ONE glance at this year's list of Celtic Ross Hotel West Cork Sports Star Award winners represents a timely reminder of the strength of women's sport in our region.
Children need heroes. Nowadays, more than ever. To have a plethora of local and international women’s sports stars emerging from the West Cork region is something special and should not be taken for granted.
Four of the five overall winners at this year's West Cork Sports Star Awards were women or women’s teams. For any young child living in West Cork, boy or girl, to have so many female sporting heroes showing what's possible in their respective disciplines is something to be cherished.
The days of paying lip-service to women in sport at the highest level are long gone or at least they should be. Nowadays, women are being hailed in the local and international press for their sporting professionalism, dedication, talent and success.
In terms of equality, yes, there is still a long way to go but things are changing, albeit slowly.
Monday's announcement that the English FA had signed a landmark multimillion pound deal with Sky Sports and the BBC for the broadcast rights to the Women's Super League (soccer) was another important step. The deal will run for three years and be worth £8 million a season to competing clubs. It is the biggest broadcast deal of any professional women's football league of its kind anywhere in the world.
Yet, it is only four years since the Republic of Ireland women's senior international players were forced to go public with a long list of grievances about the FAI. The lack of a proper international football kit, having to change those kits in the public toilets of various airports and, worst of all, returning their tracksuits for use by other women's teams after an international match was utterly humiliating.
It shouldn't have come to it but widespread media coverage and subsequent condemnation forced a change. Thankfully, conditions surrounding the Irish senior international women's set-up have since improved. Lo and behold, once the FAI were forced to address a long list of issues, improved Republic of Ireland women's international performances and results duly followed.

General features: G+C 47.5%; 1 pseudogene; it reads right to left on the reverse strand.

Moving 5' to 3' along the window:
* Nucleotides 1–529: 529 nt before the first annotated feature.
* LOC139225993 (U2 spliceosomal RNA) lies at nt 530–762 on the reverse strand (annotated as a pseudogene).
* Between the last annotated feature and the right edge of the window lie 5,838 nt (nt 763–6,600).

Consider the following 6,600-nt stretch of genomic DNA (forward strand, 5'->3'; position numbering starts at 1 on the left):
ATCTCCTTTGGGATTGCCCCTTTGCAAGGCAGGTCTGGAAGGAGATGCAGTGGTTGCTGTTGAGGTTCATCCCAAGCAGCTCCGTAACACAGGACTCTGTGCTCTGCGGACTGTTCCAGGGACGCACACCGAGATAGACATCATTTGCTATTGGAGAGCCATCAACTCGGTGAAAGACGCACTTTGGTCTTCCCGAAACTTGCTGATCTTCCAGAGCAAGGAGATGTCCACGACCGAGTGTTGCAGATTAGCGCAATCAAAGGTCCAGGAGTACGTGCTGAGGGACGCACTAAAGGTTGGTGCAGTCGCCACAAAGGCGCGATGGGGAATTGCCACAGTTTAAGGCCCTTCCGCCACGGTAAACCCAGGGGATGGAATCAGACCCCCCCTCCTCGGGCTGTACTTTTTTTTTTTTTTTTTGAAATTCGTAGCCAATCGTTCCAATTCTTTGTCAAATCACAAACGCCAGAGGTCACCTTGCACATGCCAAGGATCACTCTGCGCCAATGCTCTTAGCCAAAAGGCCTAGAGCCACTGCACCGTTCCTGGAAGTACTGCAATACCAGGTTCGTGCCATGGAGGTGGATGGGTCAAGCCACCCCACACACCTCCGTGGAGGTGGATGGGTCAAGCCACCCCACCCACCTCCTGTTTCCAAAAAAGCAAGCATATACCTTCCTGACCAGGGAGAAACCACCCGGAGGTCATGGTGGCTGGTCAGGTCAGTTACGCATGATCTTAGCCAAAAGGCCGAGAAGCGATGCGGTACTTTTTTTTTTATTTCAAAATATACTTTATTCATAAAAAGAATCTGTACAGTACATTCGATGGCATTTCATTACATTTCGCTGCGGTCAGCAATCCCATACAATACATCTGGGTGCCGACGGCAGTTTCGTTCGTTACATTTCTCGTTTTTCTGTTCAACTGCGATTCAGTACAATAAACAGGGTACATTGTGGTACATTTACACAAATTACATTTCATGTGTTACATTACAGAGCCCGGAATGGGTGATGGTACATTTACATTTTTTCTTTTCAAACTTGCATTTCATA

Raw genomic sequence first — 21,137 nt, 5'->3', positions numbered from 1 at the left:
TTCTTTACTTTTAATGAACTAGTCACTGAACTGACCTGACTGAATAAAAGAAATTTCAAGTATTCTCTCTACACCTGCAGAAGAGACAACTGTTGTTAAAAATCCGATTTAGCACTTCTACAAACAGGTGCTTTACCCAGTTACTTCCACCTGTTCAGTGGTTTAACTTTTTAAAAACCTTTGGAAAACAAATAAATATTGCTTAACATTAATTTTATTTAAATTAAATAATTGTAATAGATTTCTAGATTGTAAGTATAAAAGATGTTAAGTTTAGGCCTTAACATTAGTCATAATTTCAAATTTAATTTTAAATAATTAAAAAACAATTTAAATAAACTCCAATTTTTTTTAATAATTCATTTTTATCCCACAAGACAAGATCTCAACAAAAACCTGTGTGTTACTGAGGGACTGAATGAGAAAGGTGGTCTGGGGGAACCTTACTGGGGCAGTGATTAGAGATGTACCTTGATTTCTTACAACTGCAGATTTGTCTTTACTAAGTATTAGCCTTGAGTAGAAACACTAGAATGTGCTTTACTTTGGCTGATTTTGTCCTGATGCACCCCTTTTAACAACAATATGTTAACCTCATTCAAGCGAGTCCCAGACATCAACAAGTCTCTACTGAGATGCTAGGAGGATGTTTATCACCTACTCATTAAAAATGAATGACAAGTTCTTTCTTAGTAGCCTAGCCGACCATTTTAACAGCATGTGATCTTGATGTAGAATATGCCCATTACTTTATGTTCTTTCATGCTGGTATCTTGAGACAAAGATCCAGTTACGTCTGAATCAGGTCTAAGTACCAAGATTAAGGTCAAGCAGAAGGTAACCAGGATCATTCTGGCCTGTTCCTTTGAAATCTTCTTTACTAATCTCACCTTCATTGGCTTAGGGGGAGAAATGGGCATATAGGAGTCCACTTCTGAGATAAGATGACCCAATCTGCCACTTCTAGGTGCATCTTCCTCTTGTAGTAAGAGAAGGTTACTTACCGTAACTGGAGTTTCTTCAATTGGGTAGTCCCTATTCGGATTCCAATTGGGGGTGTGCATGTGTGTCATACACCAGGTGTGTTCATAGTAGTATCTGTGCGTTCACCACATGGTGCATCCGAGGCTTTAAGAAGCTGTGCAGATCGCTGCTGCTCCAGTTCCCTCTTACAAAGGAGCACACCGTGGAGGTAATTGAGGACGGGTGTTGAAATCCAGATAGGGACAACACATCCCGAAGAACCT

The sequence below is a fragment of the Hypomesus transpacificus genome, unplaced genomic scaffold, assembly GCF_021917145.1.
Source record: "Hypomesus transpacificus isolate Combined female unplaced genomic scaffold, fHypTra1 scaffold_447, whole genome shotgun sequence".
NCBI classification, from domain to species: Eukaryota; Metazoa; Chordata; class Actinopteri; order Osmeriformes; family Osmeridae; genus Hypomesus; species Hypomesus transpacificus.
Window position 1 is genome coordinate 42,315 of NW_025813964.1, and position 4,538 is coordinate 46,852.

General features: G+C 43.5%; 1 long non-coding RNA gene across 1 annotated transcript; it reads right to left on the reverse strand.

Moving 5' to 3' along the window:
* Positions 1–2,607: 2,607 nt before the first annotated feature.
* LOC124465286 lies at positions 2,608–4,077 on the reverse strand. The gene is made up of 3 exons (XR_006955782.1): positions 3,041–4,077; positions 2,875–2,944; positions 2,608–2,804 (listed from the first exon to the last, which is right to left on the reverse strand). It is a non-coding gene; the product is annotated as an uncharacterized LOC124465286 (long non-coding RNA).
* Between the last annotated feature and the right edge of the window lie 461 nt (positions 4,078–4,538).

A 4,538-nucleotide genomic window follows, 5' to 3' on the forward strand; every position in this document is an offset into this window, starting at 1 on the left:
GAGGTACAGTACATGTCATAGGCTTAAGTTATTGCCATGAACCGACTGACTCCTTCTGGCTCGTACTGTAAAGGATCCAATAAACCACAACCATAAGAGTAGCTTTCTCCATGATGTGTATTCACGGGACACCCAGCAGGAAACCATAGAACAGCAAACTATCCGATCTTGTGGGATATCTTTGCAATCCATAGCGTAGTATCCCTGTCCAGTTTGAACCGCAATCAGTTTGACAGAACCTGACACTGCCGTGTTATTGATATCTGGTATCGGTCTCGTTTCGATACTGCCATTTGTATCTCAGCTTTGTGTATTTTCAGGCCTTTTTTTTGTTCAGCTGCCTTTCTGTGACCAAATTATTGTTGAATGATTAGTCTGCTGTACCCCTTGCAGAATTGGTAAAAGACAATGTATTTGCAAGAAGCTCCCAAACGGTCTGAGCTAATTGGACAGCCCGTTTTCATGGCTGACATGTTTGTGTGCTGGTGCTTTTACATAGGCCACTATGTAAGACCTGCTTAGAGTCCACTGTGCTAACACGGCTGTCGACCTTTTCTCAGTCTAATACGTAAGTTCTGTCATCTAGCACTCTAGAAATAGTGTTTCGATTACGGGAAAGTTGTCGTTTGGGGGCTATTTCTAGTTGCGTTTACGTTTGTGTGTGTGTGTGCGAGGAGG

Phil Healy grabbed all the headlines from the recent virtual event and rightly so. The biggest sprint in Irish athletics right now deservedly took home her second West Cork Sports Star of the Year award following a terrific year in 2020. Three national senior titles and a new 200-metre indoor personal best were the highlights. What a year and what an athlete.
Yet, the genuine shock and surprise expressed by Healy on news that she had won her second West Cork Sports Star Award showed another important side to the Irish international athlete: humility.
The fact Bríd Stack was on hand to announce Phil Healy as the overall winner represented another reminder of Cork's ability to produce world-class sporting personalities.
An 11-time All-Ireland winner, Stack made headlines in January after suffering a horrific neck injury whilst making her Australian Rules debut for the Greater Western Sydney Giants. Her season may be over but the professional manner in which Stack handled a potentially career-ending situation and expressed her emotions so eloquently via her Irish Examiner dispatches reaffirmed the former Cork senior as the top-class athlete and sporting personality she has always been.
The former All-Star spoke passionately about a range of topics at the virtual awards. More importantly, Stack's admiration for this year's award winners was mirrored by her belief that those receiving West Cork Sports Star trophies were doing so on merit.
Having grown up in small parish and playing for what was deemed, at the time, a small club in St Val's, Stack could easily relate to West Cork and Courcey Rovers' 2020 triumphs.
A first-ever Cork LGFA senior football title was ample reward for the West Cork division in 2020. That success didn't happen overnight. It took five years of hard graft and complete dedication on top of each West Cork player and management team's club and inter-county commitments before Mourneabbey were finally toppled.
Courcey Rovers' first-ever Cork camogie senior title was equally impressive. A club that had come close one occasion in the recent past, picked themselves back up and redoubled their efforts to overcome previous conquerors, Inniscarra. Rovers' Special Achievement award and West Cork's Team of the Year equivalent were deserving accolades for two such dedicated and committed groups of athletes.
Yet another rising sports star, Bandon Athletic Club's Nicola Tuthill, took home the Junior Sports Star award and is another athlete to watch out for in the coming years.
We live in difficult times so the success of our athletes and sports personalities, be they men or women, on the local and international stages has never been more important. Long may those successes continue.